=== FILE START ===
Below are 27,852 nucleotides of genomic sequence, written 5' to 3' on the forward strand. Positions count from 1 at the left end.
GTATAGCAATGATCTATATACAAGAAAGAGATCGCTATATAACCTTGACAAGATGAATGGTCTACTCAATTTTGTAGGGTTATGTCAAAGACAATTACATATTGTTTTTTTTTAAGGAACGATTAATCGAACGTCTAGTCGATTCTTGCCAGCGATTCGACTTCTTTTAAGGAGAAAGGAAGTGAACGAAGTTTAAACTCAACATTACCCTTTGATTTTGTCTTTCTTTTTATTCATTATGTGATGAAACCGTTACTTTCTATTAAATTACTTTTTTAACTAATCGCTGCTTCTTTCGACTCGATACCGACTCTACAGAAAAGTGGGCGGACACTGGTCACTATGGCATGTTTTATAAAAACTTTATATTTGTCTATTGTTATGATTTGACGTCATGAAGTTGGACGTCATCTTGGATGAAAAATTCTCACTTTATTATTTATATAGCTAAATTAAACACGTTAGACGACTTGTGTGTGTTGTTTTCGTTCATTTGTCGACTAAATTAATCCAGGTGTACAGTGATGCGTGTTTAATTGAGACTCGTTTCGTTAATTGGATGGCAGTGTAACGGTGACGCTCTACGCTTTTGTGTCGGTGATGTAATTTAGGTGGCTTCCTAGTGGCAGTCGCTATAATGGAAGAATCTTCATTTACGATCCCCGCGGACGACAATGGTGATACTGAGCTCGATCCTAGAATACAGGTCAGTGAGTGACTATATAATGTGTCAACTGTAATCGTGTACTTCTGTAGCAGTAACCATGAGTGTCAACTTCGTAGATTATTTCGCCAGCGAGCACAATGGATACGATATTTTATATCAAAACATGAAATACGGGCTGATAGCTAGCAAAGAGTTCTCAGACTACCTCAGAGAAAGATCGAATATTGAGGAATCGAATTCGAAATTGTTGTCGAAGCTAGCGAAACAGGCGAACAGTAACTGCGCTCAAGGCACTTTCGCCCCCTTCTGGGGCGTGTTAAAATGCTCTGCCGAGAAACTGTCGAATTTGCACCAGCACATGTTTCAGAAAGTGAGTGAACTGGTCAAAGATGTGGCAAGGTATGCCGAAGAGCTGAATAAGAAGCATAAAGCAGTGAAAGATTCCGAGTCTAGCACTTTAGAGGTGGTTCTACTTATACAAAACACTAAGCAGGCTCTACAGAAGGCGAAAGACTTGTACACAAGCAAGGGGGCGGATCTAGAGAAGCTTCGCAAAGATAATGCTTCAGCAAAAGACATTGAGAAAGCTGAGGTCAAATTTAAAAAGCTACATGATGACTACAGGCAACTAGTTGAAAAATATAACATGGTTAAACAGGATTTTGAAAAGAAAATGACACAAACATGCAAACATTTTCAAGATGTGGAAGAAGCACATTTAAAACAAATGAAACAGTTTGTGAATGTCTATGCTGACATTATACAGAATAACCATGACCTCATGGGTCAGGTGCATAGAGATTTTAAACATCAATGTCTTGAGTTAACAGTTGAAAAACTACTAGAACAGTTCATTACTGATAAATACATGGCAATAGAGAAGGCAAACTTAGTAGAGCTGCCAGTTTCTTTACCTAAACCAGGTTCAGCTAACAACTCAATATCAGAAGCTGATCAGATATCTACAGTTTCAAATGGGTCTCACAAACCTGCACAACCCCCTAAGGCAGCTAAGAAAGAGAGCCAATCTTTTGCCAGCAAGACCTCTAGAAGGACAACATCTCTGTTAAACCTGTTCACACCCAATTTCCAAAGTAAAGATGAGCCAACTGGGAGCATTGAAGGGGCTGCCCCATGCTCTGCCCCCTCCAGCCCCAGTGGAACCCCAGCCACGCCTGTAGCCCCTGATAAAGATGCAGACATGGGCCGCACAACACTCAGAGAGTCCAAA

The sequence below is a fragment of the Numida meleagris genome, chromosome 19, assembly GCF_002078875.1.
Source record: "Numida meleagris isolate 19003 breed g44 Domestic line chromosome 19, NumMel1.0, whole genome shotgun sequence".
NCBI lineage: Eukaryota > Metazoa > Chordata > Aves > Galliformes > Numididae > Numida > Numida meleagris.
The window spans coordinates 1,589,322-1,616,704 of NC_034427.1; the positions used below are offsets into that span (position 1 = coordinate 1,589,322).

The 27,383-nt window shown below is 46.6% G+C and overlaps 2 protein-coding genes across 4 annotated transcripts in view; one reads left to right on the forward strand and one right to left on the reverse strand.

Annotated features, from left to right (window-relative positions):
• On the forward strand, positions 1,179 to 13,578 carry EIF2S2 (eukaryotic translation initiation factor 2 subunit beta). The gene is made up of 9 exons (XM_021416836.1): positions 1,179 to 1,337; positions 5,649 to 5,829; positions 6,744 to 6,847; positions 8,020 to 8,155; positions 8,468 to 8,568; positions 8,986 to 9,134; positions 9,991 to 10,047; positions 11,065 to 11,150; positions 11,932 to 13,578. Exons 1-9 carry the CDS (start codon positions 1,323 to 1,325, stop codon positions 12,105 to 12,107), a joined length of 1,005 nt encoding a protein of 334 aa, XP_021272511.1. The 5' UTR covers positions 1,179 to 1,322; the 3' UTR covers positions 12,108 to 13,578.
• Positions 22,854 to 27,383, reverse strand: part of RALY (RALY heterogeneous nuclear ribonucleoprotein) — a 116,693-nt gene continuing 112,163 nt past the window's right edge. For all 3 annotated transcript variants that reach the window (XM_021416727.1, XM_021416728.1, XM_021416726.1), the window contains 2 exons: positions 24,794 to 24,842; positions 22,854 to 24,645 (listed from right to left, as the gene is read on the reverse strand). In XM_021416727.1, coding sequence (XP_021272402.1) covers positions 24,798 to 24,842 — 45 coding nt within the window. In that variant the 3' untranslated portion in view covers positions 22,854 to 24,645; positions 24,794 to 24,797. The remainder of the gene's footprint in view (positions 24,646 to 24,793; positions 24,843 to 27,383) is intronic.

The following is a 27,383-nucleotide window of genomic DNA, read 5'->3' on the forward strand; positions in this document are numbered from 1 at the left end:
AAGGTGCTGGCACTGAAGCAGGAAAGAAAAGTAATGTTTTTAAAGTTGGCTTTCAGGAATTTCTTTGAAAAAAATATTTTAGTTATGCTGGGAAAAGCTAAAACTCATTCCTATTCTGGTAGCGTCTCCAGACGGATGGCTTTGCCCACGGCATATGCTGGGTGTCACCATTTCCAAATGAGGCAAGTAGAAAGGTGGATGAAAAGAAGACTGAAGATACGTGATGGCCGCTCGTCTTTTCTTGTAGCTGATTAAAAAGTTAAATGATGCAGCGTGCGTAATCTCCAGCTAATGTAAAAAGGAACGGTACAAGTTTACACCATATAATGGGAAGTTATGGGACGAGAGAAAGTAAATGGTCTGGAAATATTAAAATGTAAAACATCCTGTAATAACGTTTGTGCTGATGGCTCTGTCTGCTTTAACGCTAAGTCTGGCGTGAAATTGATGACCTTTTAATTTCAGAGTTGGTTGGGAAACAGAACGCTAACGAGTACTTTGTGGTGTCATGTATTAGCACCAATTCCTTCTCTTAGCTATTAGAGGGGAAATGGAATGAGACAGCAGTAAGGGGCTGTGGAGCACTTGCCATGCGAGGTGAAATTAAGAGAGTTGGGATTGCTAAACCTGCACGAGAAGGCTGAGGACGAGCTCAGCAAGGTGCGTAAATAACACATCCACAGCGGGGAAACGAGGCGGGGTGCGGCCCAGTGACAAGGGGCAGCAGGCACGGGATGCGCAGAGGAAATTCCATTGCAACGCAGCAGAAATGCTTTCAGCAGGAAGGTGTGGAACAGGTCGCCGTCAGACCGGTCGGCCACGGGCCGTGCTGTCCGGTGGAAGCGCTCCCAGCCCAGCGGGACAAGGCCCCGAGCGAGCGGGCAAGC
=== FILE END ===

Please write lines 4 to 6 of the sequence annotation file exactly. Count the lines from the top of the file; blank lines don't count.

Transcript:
Source record: "Numida meleagris isolate 19003 breed g44 Domestic line chromosome 19, NumMel1.0, whole genome shotgun sequence".
NCBI lineage: Eukaryota > Metazoa > Chordata > Aves > Galliformes > Numididae > Numida > Numida meleagris.
The window spans coordinates 1,589,322-1,616,704 of NC_034427.1; the positions used below are offsets into that span (position 1 = coordinate 1,589,322).